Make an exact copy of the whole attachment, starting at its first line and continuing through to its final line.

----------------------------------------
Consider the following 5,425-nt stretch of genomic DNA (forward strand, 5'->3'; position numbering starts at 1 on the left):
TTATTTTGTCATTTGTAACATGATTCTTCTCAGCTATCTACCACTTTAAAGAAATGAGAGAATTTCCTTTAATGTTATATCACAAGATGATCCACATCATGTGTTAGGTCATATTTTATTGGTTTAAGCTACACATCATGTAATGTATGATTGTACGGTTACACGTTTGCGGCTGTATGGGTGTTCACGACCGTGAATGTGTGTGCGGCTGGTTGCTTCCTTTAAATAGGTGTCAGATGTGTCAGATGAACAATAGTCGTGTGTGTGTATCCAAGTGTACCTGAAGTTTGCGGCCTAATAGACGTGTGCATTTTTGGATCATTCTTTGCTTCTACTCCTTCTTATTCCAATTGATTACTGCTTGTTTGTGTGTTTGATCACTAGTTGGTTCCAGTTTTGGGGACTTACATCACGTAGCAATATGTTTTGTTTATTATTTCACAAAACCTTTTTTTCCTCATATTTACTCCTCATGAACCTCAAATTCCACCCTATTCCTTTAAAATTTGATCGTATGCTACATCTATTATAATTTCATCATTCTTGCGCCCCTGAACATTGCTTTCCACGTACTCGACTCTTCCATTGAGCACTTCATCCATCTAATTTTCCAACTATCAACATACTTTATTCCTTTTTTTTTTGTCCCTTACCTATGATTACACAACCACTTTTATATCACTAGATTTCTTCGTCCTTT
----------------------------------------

Consider the following 5,425-nt stretch of genomic DNA (forward strand, 5'->3'; position numbering starts at 1 on the left):
TTATTTTGTCATTTGTAACATGATTCTTCTCAGCTATCTACCACTTTAAAGAAATGAGAGAATTTCCTTTAATGTTATATCACAAGATGATCCACATCATGTGTTAGGTCATATTTTATTGGTTTAAGCTACACATCATGTAATGTATGATTGTACGGTTACACGTTTGCGGCTGTATGGGTGTTCACGACCGTGAATGTGTGTGCGGCTGGTTGCTTCCTTTAAATAGGTGTCAGATGTGTCAGATGAACAATAGTCGTGTGTGTGTATCCAAGTGTACCTGAAGTTTGCGGCCTAATAGACGTGTGCATTTTTGGATCATTCTTTGCTTCTACTCCTTCTTATTCCAATTGATTACTGCTTGTTTGTGTGTTTGATCACTAGTTGGTTCCAGTTTTGGGGACTTACATCACGTAGCAATATGTTTTGTTTATTATTTCACAAAACCTTTTTTTCCTCATATTTACTCCTCATGAACCTCAAATTCCACCCTATTCCTTTAAAATTTGATCGTATGCTACATCTATTATAATTTCATCATTCTTGCGCCCCTGAACATTGCTTTCCACGTACTCGACTCTTCCATTGAGCACTTCATCCATCTAATTTTCCAACTATCAACATACTTTATTCCTTTTTTTTTTGTCCCTTACCTATGATTACACAACCACTTTTATATCACTAGATTTCTTCGTCCTTT